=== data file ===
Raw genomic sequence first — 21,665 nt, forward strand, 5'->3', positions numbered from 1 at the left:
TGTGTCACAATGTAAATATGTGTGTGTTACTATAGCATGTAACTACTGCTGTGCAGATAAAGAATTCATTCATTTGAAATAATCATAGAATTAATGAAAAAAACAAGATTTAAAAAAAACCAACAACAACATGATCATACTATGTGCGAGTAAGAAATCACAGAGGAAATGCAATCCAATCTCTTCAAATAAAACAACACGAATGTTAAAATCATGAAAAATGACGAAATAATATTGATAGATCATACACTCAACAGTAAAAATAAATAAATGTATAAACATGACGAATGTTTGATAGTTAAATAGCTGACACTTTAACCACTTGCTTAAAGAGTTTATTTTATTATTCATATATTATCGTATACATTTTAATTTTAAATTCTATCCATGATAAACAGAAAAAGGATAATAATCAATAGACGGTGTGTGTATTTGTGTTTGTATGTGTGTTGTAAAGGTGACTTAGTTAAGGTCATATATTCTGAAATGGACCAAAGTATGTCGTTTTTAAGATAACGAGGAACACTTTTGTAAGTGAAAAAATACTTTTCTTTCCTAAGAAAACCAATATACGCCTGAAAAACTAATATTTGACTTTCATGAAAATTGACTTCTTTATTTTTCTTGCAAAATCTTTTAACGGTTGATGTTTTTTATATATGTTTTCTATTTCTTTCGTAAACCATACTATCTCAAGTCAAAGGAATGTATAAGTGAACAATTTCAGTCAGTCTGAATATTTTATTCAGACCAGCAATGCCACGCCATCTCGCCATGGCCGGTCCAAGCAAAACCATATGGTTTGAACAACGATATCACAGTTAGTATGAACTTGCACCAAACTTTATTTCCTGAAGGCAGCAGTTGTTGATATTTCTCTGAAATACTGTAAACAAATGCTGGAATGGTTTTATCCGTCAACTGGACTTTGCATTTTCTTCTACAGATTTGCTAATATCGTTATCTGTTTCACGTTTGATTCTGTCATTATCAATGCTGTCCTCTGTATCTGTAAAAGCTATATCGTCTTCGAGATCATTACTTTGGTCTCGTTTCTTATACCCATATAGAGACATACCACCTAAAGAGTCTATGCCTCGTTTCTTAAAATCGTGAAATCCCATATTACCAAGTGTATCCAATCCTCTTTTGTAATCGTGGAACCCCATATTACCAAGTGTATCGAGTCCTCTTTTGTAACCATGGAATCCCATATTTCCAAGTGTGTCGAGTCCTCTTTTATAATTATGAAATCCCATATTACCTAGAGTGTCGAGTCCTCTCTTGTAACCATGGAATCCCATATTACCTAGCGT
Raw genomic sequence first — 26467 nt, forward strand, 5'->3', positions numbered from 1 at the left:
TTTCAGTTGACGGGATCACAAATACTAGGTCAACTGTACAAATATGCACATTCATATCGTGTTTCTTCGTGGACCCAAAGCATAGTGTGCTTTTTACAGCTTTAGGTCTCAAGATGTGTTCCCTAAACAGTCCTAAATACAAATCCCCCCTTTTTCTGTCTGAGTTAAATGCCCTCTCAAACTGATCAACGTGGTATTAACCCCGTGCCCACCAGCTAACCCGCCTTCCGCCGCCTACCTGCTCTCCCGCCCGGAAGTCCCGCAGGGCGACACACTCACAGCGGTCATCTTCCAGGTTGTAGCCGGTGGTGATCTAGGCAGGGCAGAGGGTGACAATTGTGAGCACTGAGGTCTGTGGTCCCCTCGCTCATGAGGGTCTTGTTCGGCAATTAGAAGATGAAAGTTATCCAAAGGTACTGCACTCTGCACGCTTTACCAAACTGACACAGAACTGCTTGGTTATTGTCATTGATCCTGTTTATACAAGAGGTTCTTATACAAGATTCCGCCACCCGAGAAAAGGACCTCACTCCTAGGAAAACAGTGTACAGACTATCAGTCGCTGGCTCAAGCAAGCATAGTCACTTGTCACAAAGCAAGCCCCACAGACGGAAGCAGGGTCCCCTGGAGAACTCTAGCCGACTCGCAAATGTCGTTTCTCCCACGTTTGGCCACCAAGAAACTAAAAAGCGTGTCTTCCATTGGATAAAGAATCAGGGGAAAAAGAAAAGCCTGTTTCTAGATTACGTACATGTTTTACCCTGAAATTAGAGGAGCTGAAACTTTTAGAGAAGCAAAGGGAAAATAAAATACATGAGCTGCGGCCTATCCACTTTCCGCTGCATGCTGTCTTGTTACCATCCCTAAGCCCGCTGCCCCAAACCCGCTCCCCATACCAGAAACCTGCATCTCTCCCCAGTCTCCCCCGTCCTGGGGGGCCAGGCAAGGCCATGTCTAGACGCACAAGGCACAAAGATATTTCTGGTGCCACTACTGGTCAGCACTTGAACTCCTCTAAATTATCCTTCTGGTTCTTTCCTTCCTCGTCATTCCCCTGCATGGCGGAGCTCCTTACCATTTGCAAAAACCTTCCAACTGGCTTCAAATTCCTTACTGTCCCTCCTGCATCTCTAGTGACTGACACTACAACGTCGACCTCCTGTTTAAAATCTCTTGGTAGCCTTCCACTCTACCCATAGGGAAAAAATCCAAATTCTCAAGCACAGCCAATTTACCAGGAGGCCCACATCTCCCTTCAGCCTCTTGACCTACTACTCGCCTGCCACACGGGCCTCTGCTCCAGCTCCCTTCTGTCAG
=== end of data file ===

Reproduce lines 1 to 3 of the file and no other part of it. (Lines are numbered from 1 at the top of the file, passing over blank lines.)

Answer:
Raw genomic sequence first — 21,665 nt, forward strand, 5'->3', positions numbered from 1 at the left:
TGTGTCACAATGTAAATATGTGTGTGTTACTATAGCATGTAACTACTGCTGTGCAGATAAAGAATTCATTCATTTGAAATAATCATAGAATTAATGAAAAAAACAAGATTTAAAAAAAACCAACAACAACATGATCATACTATGTGCGAGTAAGAAATCACAGAGGAAATGCAATCCAATCTCTTCAAATAAAACAACACGAATGTTAAAATCATGAAAAATGACGAAATAATATTGATAGATCATACACTCAACAGTAAAAATAAATAAATGTATAAACATGACGAATGTTTGATAGTTAAATAGCTGACACTTTAACCACTTGCTTAAAGAGTTTATTTTATTATTCATATATTATCGTATACATTTTAATTTTAAATTCTATCCATGATAAACAGAAAAAGGATAATAATCAATAGACGGTGTGTGTATTTGTGTTTGTATGTGTGTTGTAAAGGTGACTTAGTTAAGGTCATATATTCTGAAATGGACCAAAGTATGTCGTTTTTAAGATAACGAGGAACACTTTTGTAAGTGAAAAAATACTTTTCTTTCCTAAGAAAACCAATATACGCCTGAAAAACTAATATTTGACTTTCATGAAAATTGACTTCTTTATTTTTCTTGCAAAATCTTTTAACGGTTGATGTTTTTTATATATGTTTTCTATTTCTTTCGTAAACCATACTATCTCAAGTCAAAGGAATGTATAAGTGAACAATTTCAGTCAGTCTGAATATTTTATTCAGACCAGCAATGCCACGCCATCTCGCCATGGCCGGTCCAAGCAAAACCATATGGTTTGAACAACGATATCACAGTTAGTATGAACTTGCACCAAACTTTATTTCCTGAAGGCAGCAGTTGTTGATATTTCTCTGAAATACTGTAAACAAATGCTGGAATGGTTTTATCCGTCAACTGGACTTTGCATTTTCTTCTACAGATTTGCTAATATCGTTATCTGTTTCACGTTTGATTCTGTCATTATCAATGCTGTCCTCTGTATCTGTAAAAGCTATATCGTCTTCGAGATCATTACTTTGGTCTCGTTTCTTATACCCATATAGAGACATACCACCTAAAGAGTCTATGCCTCGTTTCTTAAAATCGTGAAATCCCATATTACCAAGTGTATCCAATCCTCTTTTGTAATCGTGGAACCCCATATTACCAAGTGTATCGAGTCCTCTTTTGTAACCATGGAATCCCATATTTCCAAGTGTGTCGAGTCCTCTTTTATAATTATGAAATCCCATATTACCTAGAGTGTCGAGTCCTCTCTTGTAACCATGGAATCCCATATTACCTAGCGT
Raw genomic sequence first — 26467 nt, forward strand, 5'->3', positions numbered from 1 at the left: